The Johns Homestead is thought to have been built between 1829 and 1832. The main house is a rare example of a single pen turned saddlebag house type. Among the property’s many typical late 19th century and early 20th century outbuildings stands a historically significant dairy building. This building was constructed of rammed-earth, an ancient construction technique that became popular in the United States during the 1800s. Very few examples of vernacular rammed-earth buildings remain in Georgia, and Johns Homestead contains the only documented one in the state.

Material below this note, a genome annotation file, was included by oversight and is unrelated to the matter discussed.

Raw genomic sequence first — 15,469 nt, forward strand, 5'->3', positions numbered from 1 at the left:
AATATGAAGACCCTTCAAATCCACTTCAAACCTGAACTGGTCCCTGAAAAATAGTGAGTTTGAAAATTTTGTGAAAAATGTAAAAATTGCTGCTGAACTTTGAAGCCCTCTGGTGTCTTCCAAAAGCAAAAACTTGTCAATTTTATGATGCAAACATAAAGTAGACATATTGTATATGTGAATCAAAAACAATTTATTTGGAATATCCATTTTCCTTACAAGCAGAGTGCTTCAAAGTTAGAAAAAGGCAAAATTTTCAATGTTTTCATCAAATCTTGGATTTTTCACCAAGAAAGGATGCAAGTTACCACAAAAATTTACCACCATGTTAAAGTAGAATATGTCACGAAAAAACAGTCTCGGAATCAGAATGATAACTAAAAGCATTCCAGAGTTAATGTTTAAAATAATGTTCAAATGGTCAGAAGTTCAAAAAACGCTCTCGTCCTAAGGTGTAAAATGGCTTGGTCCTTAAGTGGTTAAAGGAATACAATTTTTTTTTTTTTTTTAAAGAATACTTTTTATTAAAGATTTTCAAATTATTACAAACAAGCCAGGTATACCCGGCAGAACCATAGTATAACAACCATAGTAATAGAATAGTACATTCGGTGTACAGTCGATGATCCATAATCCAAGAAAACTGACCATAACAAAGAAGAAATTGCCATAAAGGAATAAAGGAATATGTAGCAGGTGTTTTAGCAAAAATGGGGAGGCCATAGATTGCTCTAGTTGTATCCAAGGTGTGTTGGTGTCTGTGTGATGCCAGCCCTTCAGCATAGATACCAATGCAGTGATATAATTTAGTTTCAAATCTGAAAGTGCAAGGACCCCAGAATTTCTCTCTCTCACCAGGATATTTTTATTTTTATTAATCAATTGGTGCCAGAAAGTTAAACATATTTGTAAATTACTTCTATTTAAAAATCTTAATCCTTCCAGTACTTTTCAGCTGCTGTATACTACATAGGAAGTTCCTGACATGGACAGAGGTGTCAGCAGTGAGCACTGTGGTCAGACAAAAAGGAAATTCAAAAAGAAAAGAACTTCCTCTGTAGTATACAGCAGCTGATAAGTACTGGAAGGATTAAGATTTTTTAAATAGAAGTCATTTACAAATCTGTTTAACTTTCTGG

In 2004 the remaining 22 acres of the original 202-acre homestead were sold to DeKalb County. Some demolition that the county deemed necessary has already take place, and other historic structures remain in various states of disrepair. Budget cuts have left the site largely neglected and unsecured, resulting in vandalism. The property is located in a prime real estate area, which presents a constant threat of development should the property be sold.